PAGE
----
Guidance for Industry: Foreign Supplier Verification Programs for Importers of Food for Humans and Animals: What You Need to Know About the FDA Regulation; Small Entity Compliance Guide


How to Comment

You may submit either electronic or written comments regarding this guidance at any time.

Submit electronic comments on to docket number FDA-2011-N-0143.

Submit written comments to:

Dockets Management Staff (HFA-305)
Food and Drug Administration
5630 Fishers Lane, rm. 1061
Rockville, MD 20852
All comments should be identified with the docket number FDA-2011-N-0143.


Contains Nonbinding Recommendations

January 2018

The FDA Food Safety Modernization Act of 2011 (FSMA) directs the Food and Drug Administration (FDA) as the food regulatory agency of the U.S. Department of Health and Human Services to better protect public health by, among other things, adopting a modern, preventive, and risk-based approach to food safety regulation. On November 27, 2015, FDA published the final rule Foreign Supplier Verification Programs for Importers of Food for Humans and Animals (FSVP regulation) (80 FR 74225).

This regulation became effective on January 26, 2016. It creates new requirements for importers of food for humans and animals.

This regulation requires importers to perform certain risk-based activities to verify that food imported into the United States has been produced in a manner that meets applicable U.S. safety standards.  The regulation has a set of standard requirements for larger importers, and a modified set of procedures for importers that meet the definition of “very small importer.”  There are also modified procedures that can be used when importing from certain small foreign suppliers.  

We have prepared this Small Entity Compliance Guide in accordance with section 212 of the Small Business Regulatory Enforcement Fairness Act (Public Law 104-121, as amended by Public Law 110-28). This guide will focus on the modified procedures for very small importers or importers of food from certain small foreign suppliers. The FSVP regulation is binding and has the full force and effect of law.

FDA’s guidance documents, including this guidance, do not establish legally enforceable responsibilities. Instead, guidances describe our current thinking on a topic and should be viewed only as recommendation, unless specific regulatory or statutory requirements are cited. The use of the word should in FDA guidances means that something is suggested or recommended, but not required.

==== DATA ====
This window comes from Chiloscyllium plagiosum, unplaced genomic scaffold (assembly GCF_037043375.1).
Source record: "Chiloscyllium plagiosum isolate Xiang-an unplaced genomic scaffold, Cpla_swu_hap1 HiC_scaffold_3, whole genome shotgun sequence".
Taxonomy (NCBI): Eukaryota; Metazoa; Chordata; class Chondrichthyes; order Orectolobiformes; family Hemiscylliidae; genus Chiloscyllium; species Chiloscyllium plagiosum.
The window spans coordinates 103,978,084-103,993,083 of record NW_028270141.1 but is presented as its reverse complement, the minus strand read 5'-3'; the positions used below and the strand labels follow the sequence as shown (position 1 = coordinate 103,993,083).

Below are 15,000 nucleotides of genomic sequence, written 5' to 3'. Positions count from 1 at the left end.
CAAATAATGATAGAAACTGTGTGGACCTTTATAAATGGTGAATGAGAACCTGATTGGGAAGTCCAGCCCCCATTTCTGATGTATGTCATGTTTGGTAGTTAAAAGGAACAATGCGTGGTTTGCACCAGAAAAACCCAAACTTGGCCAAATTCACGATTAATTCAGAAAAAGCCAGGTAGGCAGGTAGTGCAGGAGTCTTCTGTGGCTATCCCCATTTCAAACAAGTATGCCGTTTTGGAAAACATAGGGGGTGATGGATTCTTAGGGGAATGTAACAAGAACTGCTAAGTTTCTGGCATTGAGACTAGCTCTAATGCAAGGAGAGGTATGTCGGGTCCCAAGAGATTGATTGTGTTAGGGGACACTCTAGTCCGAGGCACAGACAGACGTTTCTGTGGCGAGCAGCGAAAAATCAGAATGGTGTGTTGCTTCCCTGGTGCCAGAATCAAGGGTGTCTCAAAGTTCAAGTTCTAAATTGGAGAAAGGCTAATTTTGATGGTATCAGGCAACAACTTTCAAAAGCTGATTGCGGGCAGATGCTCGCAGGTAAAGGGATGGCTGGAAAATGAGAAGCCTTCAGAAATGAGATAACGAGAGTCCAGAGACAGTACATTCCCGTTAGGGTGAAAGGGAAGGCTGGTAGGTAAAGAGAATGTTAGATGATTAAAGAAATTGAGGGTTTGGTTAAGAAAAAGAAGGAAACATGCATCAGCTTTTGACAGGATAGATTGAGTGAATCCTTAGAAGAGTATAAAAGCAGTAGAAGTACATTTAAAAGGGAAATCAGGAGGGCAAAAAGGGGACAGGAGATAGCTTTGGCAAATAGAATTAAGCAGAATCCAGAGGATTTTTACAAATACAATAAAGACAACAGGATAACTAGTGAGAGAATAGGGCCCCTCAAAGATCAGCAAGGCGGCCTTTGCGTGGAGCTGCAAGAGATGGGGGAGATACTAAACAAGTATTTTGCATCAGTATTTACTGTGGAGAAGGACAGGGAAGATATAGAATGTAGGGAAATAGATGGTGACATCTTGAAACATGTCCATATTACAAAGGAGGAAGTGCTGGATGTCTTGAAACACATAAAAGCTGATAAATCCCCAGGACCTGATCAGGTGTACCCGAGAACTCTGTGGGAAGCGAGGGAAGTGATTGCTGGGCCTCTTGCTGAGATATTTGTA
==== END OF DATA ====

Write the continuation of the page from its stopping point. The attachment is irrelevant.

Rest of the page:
Purpose of This Compliance Guide

This guide was developed to inform U.S. importers about the FSVP regulation and how to comply with it. It contains important information that may affect your firm.

Key Requirements

The FSVP regulation applies to importers of food into the United States and contains binding requirements for those subject to the rule. For purposes of this rule, an importer is the U.S. owner or consignee of a food offered for import into the United States. (A U.S. owner or consignee of an imported food is defined as a person who, at the time of entry, owns the food, has purchased it, or has agreed in writing to purchase it.) If there’s no U.S. owner or consignee at the time of entry, the FSVP importer is the U.S. agent or representative of the foreign owner or consignee. 

In general, the requirements of the FSVP regulation apply to all food imported or offered for import into the United States, unless an exemption applies under 21 CFR 1.501.

The FSVP regulation establishes requirements relating to:

  • Use of qualified individuals to conduct FSVP activities,
  • Hazard analysis,
  • Food and supplier evaluation,
  • Foreign supplier verification,
  • Corrective actions,
  • Recordkeeping, and
  • Importer identification for a food offered for entry into the United States.

Download the Guidance for Industry 

Page Last Updated: 09/15/2018
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